In Santa Clara County, health officer Dr. Sara Cody recently criticized the state for reopening too quickly. At the same time, she has come under fire from some business and tech leaders for being overly cautious.
“Your public health department is operating as though nothing has been learned and nothing has changed,” said a recent full-page ad in the Mercury, signed by former tech executive Paulette Altmaier. “Meanwhile, the economic damage from [sheltering in place] is fearsome and mounting.”
When Contra Costa County failed to reopen as quickly as some of it neighbors, residents took to the online forum Nextdoor to criticize its health officer, Dr. Chris Farnitano.
“I know there’s a lot of frustration out there,” Farnitano said in a news release Wednesday, “but it’s important to keep in mind that interventions like social distancing have saved lives.”
In Los Angeles, the drive to reopen the city and county largely came from the Board of Supervisors, but Supervisor Kathryn Barger said it was not influenced by political pressure. She noted that all of L.A. County’s neighboring counties moved ahead with an accelerated reopening schedule in the week before L.A. County went forward.
“Everything we’ve done has been based on the data brought forward by public health. And that’s been brought forward based on the criteria set by the state. And this board has been very careful to make sure that we do it in a deliberate and careful fashion based on public health,” Barger said in an interview.
Barger said the fact that the county met the state’s reopening threshold and acted a week after surrounding counties reopened shows the decision “was based on public health, not on anything else.” But the state permits counties to have stricter rules for reopening.
The most significant measure of how quickly to reopen is the number of coronavirus cases per 100,000 people, Swartzberg said. Los Angeles County has the second highest rate in the state, following Imperial County.
Barbara Ferrer, L.A. County director of public health, said at recent Board of Supervisors meeting that it was “time for people to be able to get back to work.”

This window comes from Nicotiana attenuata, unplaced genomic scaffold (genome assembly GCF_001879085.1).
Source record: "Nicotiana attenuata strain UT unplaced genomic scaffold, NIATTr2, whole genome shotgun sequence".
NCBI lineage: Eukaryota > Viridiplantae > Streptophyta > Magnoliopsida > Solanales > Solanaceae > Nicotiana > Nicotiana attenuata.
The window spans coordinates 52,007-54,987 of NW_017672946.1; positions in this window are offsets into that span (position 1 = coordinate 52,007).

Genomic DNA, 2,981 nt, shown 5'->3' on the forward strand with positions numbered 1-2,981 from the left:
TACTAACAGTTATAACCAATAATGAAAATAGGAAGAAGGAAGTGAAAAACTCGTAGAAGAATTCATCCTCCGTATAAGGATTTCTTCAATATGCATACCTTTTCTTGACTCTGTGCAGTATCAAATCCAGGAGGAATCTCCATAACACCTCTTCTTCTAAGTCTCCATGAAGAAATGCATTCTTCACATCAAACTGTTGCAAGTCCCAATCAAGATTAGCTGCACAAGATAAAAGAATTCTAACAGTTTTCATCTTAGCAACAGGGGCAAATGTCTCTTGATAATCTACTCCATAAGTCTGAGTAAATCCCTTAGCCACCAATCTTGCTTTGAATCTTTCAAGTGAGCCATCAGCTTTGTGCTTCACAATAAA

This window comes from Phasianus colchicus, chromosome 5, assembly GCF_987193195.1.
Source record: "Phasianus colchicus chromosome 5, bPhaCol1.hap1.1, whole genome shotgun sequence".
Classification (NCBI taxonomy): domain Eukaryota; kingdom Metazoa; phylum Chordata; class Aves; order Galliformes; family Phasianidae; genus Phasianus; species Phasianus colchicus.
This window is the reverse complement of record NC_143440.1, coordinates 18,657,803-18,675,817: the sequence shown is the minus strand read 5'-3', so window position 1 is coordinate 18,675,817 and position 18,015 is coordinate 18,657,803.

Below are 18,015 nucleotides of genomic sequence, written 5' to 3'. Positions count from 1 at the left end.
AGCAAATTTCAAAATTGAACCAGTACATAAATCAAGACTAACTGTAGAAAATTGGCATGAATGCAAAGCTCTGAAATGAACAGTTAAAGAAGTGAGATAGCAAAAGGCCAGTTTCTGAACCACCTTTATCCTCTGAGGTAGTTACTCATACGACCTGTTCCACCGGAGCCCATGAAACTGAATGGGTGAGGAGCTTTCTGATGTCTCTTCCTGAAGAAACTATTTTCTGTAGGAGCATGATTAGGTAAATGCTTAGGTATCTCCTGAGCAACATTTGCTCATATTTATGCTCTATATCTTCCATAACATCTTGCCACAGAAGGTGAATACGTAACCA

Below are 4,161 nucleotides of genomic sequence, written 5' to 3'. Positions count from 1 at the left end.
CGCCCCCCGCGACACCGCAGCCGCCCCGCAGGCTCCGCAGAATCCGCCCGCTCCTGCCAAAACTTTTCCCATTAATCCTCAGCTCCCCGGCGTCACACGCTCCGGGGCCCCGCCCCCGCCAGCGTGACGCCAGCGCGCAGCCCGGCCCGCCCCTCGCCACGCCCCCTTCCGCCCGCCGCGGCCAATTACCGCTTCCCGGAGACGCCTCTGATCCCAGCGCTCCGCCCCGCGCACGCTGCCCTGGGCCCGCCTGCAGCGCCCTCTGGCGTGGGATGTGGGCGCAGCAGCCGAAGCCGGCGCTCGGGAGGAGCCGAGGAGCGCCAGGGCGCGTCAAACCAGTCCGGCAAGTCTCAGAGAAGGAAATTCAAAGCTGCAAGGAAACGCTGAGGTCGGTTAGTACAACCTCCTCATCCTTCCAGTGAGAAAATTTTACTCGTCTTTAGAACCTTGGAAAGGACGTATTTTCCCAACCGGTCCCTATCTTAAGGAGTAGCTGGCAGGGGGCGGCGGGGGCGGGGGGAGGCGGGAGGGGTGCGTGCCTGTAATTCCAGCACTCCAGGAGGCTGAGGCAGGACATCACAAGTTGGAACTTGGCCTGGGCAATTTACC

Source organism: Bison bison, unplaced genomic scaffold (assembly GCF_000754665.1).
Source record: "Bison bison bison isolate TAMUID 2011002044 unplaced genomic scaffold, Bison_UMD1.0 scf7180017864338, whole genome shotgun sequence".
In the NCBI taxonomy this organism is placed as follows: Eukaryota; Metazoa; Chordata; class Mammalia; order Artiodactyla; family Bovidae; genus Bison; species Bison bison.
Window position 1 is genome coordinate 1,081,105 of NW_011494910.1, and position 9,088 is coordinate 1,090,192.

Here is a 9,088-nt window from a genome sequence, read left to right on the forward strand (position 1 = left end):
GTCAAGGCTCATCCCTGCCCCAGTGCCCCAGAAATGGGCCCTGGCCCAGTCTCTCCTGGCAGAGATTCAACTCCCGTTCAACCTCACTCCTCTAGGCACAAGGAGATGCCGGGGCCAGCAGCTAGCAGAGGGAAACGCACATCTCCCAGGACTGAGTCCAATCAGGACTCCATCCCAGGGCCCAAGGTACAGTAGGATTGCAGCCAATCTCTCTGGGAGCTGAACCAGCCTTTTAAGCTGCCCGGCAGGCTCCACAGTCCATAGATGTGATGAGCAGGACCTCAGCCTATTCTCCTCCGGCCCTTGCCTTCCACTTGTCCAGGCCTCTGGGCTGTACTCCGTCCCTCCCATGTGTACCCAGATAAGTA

Still, she said, it was her job to worry about a possible spike in cases.
“We’ve always known that as more and more people are going to be out and about, we run this risk of there being a surge,” Ferrer said. “It’d be one thing to see a slight increase, which we would anticipate from having more people out and about. What we have to avoid is that huge increase that causes a threat to our healthcare system.”
L.A. County received state approval in part by meeting two benchmarks: stable or decreasing hospitalization rates of COVID-19 patients and a rate of no more than 8% of residents testing positive for the virus. From May 18 to 24, L.A. County reported that of people who underwent tests, 6.7% tested positive. During that same time period, the number of patients in hospitals with confirmed diagnosis of the coronavirus declined by 1%.
In defending San Francisco’s go-slow approach, Aragón noted that Lassen and Sonoma Counties saw a spike of cases after taking steps to reopen. Lassen had to pull back, he said.
During the 1918 flu pandemic, Aragón said, the places that reopened slowly did better economically because they did not have large, second waves of infection.
Bay Area health officers believe the reopening must be done in phases, starting with resuming the lowest risk activities. It takes two to four weeks to observe the impact of each reopening on new infections and hospitalizations, Aragón said.
Both Contra Costa and Santa Clara counties have recently announced looser restrictions, including permitting indoor retail shopping, although much remains closed because of concerns over looting and violent protests triggered by the death of George Floyd in Minneapolis.
“These are not easy decisions to make,” said Garcetti in Los Angeles. “And I’ve always said: We would not do things one day earlier than we needed to, or one day later than we needed to. But it is very clear. We have larger-than-Great-Depression unemployment in Los Angeles.”
Times staff writers Joseph Serna and Colleen Shalby contributed this report.